While living as a Peace Corps volunteer in Bandjoun, a village in West Cameroon, I met Eric Kuate Tegho. Since the day I met him, I have been constantly inspired by Eric’s motivation to improve the livelihoods of his neighbors and community members. His vision of rural growth has evolved into what we now call Association de Volontaires Communautaires pour le Développement Rurale (AVCDR): an entrepreneurship training center and rabbit cooperative with 150 members and more than 100 other adults and youth trained in business development and farm management.
Using rabbit-raising as a starter business idea, the center has trained people in developing and managing their own income generating activities. Thanks to Eric, I know more about the fertilizing potential of rabbit manure than I ever expected.
The AVCDR has proven a sustainable and replicable model. The model of entrepreneurship and rabbit raising has since been adopted by government and community initiatives working with youth and disabled people. Rabbits have become a primary source of income for dozens in this rural Cameroonian community and a source of community pride and inspiration. I was replaced by a great volunteer named Nathalia Cubillos, who has continued to develop the center and help in managing funds.
Unfortunately, in June of 2017, Cameroon was hit with an outbreak of Rabbit Viral Hemorrhagic Disease (VHD), a fatal and highly contagious virus previously unrecorded in Cameroon. The disease has since killed more than 90% of AVCDR members' rabbits and threatened the livelihoods they have worked so hard to grow. When Eric called to tell me about the epidemic, one of the 70+-year-old cooperative members had just left in tears and others arrived in a panic while we talked. The impact has been traumatic for this group of resilient farmers.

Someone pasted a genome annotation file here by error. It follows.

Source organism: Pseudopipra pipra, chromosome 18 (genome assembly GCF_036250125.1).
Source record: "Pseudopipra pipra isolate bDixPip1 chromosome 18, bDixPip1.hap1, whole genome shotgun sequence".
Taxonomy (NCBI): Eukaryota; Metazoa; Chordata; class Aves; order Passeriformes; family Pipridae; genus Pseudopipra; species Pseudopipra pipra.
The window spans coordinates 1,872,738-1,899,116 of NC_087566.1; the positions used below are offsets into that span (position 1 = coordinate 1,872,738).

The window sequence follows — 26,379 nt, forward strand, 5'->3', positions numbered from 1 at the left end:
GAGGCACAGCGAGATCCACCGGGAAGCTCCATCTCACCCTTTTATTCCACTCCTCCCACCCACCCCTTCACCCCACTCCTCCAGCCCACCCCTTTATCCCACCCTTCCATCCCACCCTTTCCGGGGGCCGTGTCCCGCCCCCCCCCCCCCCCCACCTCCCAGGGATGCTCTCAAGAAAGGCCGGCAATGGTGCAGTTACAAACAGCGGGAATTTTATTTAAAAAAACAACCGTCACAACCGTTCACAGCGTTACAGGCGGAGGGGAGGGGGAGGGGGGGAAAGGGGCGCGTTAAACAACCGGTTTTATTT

Luckily, a rabbit industry can rebound after a VHD outbreak with proper hygiene and management. The government has fast-tracked importing a VHD vaccine and Eric has learned farm improvements from other countries that have suffered VHD outbreaks. Since Eric's farm is the 'selection farm' for the cooperative and rabbit raisers across the region, ensuring quality breeding and livestock quality, reestablishing its role and prominence will be an essential first step. But rebuilding the selection farm and modernizing it to avoid future contamination requires resources to replace the rabbit stock and modernize the farm. That's where Eric and the Bandjoun community need your support.
We are hoping to raise the $7,000 needed to relaunch the new and improved AVCDR by 10/15/17 (this campaign was officially launched 8/17/17) in order to give the group a chance to rebuild quickly and reclaim their market share (for full budget, please see below).
Anything you are able to contribute will help this hardworking group recover from their shocking loss. Your donation will not only help with the recovery but will help ensure that AVCDR will be more sustainable and resilient in the future. Thank you for your support!
Please help spread the word!
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FULL BUDGET: $15,000 (GoFundMe's portion: $7,000)
Eric Kuate Tegho, AVCDR co-founder and president, has estimated a full budget of $15,000 for relaunching AVCDR. This covers:
- Cleaning and modernizing the farm facilities ($3890)
- Feed pellet machine to avoid contamination from grain distributors ($3046)
- Restocking the rabbit population ($2240)
- Training 80 cooperative members in beekeeping for honey and beeswax to diversity AVCDR income ($2240)
- Labor ($1430)
- CCDR land registration to guarantee ownership ($1078)
- Service motorcycle to visit cooperative members and keep rabbit farms separate ($762)
- Working capital ($556)
- Karl Jensen
- Sophie Riese
- Jaime Anthony
- Danielle Quail
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